BOOK OF CHRISTMAS - online book

The Customs, Ceremonies, Traditions, Superstitions, Fun, Feeling,
And Festivities Of The Christmas Season.

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94                              THE BOOK OF CHRISTMAS.
dog-wood, amid the dark colors of the surrounding boughs. The starry heavens, too, at this period of the year, present an occa­sional aspect of extraordinary brilliancy; and the long winter nights are illustrated by a pomp of illumination, presenting mag­nificent contrasts to the cold and cheerless earth, and offering un­utterable revelations at once to the physical and mental eye.
Amongst the traces of a former beauty not utterly extinguished, and the suggestions of a summer feeling not wholly passed away, we have those both of sight and scent and sound. The lark, " all independent of the leafy spring," as Wordsworth says, has not long ceased to pour his anthem through the sky. In propitious seasons, such as we have enjoyed for some years past, he is al­most a Christmas-carol singer. The China-roses are with us still; and, under proper management, will stay with us till the snowdrops come. So will the anemones and the wall-flowers ; and the aconite may be won to come, long " before the swallow dares, and take the winds of January with beauty." The cold air may be kept fragrant with the breath of the scented coltsfoot, and the lingering perfume of the mignonette. Then we have rosemary, too, " mocking the winter of the year with perfume,"—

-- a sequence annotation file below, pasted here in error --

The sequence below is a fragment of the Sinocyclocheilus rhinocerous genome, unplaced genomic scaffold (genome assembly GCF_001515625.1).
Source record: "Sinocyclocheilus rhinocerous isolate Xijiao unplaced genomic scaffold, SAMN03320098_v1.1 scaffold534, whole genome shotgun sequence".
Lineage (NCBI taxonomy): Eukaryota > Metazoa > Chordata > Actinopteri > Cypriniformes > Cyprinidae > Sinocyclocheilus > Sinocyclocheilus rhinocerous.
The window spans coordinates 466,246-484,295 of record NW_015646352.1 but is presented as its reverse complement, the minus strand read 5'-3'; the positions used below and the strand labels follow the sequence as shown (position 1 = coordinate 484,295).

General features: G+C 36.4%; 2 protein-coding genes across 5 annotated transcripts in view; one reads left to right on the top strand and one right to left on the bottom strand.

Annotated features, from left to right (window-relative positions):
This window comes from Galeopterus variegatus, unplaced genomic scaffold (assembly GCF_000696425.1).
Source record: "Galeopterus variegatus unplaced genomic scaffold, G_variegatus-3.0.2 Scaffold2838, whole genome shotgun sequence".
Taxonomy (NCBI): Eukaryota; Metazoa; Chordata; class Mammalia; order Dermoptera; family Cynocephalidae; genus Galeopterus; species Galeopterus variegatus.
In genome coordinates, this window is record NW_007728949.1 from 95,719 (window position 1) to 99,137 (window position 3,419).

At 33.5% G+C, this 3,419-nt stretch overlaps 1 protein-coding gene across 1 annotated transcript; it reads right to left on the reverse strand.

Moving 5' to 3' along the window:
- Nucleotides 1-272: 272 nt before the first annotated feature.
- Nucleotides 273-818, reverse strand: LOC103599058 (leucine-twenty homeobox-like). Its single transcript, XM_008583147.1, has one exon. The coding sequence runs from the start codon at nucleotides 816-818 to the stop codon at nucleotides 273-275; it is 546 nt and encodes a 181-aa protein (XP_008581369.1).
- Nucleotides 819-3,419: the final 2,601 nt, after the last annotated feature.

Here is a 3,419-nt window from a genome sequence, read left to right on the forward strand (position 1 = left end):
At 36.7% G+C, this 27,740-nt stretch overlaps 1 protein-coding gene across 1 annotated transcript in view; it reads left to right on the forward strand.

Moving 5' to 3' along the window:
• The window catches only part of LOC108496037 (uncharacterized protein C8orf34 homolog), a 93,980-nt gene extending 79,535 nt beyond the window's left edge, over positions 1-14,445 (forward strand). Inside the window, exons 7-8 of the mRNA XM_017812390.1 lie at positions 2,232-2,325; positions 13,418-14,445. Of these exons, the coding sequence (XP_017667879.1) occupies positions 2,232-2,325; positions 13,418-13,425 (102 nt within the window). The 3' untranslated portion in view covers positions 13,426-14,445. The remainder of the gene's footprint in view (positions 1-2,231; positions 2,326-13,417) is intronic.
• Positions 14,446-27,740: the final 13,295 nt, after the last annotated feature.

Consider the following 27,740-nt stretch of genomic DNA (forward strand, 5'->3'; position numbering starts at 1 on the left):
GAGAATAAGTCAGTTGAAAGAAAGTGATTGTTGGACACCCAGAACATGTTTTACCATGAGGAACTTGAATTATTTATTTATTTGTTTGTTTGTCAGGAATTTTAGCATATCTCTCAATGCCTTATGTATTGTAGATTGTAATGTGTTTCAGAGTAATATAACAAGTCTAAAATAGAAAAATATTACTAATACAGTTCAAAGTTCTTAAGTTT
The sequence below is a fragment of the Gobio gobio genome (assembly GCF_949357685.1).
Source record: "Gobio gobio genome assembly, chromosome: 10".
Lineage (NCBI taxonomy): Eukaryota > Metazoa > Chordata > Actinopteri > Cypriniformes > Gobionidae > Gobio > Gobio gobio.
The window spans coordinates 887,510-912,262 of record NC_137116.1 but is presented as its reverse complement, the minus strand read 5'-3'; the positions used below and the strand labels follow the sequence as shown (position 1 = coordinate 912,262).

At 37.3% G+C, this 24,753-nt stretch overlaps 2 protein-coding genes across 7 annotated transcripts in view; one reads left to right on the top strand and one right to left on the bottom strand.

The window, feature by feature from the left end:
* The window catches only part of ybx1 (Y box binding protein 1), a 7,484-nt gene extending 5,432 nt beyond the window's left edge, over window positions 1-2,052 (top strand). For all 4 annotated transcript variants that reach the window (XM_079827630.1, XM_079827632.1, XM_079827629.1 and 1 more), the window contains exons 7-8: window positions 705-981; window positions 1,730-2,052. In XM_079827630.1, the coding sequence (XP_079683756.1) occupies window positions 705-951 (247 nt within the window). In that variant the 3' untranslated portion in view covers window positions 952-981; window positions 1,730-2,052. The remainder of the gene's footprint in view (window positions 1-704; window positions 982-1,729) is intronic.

" Rosemary and rue, which keep Seeming and savor all the winter long."
" It looks," says Leigh Hunt, pleasantly, " as if we need havs no winter, if we choose, as far as flowers are concerned." " There is a story," he adds, " in Boccacio, of a magician who conjured up a garden in winter time. His magic consisted in his having a knowledge beyond his time ; and magic pleasures, so to speak, await on all who choose to exercise knowledge after his fashion."
But what we would allude to more particularly here, are the evergreens which, with their rich and clustering berries, adorn the winter season—offering a provision for a few birds that still remain, and hanging a faint memory of summer about the hedges and the groves. The misletoe with its white berries—the holly (Virgil's acanthus) with its scarlet berries and pointed leaves— the ivy whose berries are green—the pyracanthus, with its ber­ries of deep orange—the arbutus, exhibiting its flowers and fruit
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